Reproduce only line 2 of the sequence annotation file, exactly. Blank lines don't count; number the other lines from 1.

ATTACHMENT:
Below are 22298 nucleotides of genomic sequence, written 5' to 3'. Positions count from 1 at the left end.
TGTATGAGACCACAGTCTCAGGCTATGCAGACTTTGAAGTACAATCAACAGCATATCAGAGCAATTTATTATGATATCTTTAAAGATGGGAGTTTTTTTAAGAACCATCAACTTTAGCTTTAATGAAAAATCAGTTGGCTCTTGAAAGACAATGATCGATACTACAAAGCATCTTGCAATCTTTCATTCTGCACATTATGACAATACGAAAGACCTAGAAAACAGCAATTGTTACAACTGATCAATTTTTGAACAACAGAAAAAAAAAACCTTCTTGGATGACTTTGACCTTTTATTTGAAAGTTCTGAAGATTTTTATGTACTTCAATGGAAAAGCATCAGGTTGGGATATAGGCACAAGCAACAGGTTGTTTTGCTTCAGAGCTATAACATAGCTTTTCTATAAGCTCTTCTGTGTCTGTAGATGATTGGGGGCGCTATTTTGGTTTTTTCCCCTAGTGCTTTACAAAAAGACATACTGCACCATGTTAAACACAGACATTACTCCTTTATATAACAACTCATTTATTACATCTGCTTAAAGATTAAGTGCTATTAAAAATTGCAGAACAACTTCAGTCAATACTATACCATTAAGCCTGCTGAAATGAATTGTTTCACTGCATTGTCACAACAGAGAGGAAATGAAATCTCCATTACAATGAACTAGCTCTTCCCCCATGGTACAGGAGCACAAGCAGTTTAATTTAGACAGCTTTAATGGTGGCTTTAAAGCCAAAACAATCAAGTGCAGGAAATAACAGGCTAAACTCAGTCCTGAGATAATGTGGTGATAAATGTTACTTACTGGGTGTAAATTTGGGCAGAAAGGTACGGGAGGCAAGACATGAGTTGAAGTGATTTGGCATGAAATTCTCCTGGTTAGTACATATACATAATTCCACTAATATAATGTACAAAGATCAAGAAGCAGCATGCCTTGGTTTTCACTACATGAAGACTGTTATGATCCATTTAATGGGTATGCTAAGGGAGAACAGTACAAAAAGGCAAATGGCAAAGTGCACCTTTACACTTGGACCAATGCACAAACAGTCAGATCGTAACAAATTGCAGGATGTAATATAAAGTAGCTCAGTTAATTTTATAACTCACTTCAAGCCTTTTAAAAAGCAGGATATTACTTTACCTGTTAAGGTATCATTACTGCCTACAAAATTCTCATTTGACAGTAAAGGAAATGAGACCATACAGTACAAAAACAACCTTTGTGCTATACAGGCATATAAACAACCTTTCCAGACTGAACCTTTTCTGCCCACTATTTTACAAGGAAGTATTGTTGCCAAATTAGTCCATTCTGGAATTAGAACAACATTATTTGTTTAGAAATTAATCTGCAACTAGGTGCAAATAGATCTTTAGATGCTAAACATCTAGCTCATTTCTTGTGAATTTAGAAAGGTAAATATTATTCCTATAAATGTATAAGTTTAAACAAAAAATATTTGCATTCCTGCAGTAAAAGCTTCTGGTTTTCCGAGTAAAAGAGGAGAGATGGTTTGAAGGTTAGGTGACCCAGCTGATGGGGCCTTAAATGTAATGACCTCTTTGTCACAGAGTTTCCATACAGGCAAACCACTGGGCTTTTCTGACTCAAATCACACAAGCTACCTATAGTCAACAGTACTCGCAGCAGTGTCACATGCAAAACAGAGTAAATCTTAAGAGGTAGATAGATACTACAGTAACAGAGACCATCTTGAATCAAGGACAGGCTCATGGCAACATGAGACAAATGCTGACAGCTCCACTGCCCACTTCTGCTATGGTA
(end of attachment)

TGTATGAGACCACAGTCTCAGGCTATGCAGACTTTGAAGTACAATCAACAGCATATCAGAGCAATTTATTATGATATCTTTAAAGATGGGAGTTTTTTTAAGAACCATCAACTTTAGCTTTAATGAAAAATCAGTTGGCTCTTGAAAGACAATGATCGATACTACAAAGCATCTTGCAATCTTTCATTCTGCACATTATGACAATACGAAAGACCTAGAAAACAGCAATTGTTACAACTGATCAATTTTTGAACAACAGAAAAAAAAAACCTTCTTGGATGACTTTGACCTTTTATTTGAAAGTTCTGAAGATTTTTATGTACTTCAATGGAAAAGCATCAGGTTGGGATATAGGCACAAGCAACAGGTTGTTTTGCTTCAGAGCTATAACATAGCTTTTCTATAAGCTCTTCTGTGTCTGTAGATGATTGGGGGCGCTATTTTGGTTTTTTCCCCTAGTGCTTTACAAAAAGACATACTGCACCATGTTAAACACAGACATTACTCCTTTATATAACAACTCATTTATTACATCTGCTTAAAGATTAAGTGCTATTAAAAATTGCAGAACAACTTCAGTCAATACTATACCATTAAGCCTGCTGAAATGAATTGTTTCACTGCATTGTCACAACAGAGAGGAAATGAAATCTCCATTACAATGAACTAGCTCTTCCCCCATGGTACAGGAGCACAAGCAGTTTAATTTAGACAGCTTTAATGGTGGCTTTAAAGCCAAAACAATCAAGTGCAGGAAATAACAGGCTAAACTCAGTCCTGAGATAATGTGGTGATAAATGTTACTTACTGGGTGTAAATTTGGGCAGAAAGGTACGGGAGGCAAGACATGAGTTGAAGTGATTTGGCATGAAATTCTCCTGGTTAGTACATATACATAATTCCACTAATATAATGTACAAAGATCAAGAAGCAGCATGCCTTGGTTTTCACTACATGAAGACTGTTATGATCCATTTAATGGGTATGCTAAGGGAGAACAGTACAAAAAGGCAAATGGCAAAGTGCACCTTTACACTTGGACCAATGCACAAACAGTCAGATCGTAACAAATTGCAGGATGTAATATAAAGTAGCTCAGTTAATTTTATAACTCACTTCAAGCCTTTTAAAAAGCAGGATATTACTTTACCTGTTAAGGTATCATTACTGCCTACAAAATTCTCATTTGACAGTAAAGGAAATGAGACCATACAGTACAAAAACAACCTTTGTGCTATACAGGCATATAAACAACCTTTCCAGACTGAACCTTTTCTGCCCACTATTTTACAAGGAAGTATTGTTGCCAAATTAGTCCATTCTGGAATTAGAACAACATTATTTGTTTAGAAATTAATCTGCAACTAGGTGCAAATAGATCTTTAGATGCTAAACATCTAGCTCATTTCTTGTGAATTTAGAAAGGTAAATATTATTCCTATAAATGTATAAGTTTAAACAAAAAATATTTGCATTCCTGCAGTAAAAGCTTCTGGTTTTCCGAGTAAAAGAGGAGAGATGGTTTGAAGGTTAGGTGACCCAGCTGATGGGGCCTTAAATGTAATGACCTCTTTGTCACAGAGTTTCCATACAGGCAAACCACTGGGCTTTTCTGACTCAAATCACACAAGCTACCTATAGTCAACAGTACTCGCAGCAGTGTCACATGCAAAACAGAGTAAATCTTAAGAGGTAGATAGATACTACAGTAACAGAGACCATCTTGAATCAAGGACAGGCTCATGGCAACATGAGACAAATGCTGACAGCTCCACTGCCCACTTCTGCTATGGTA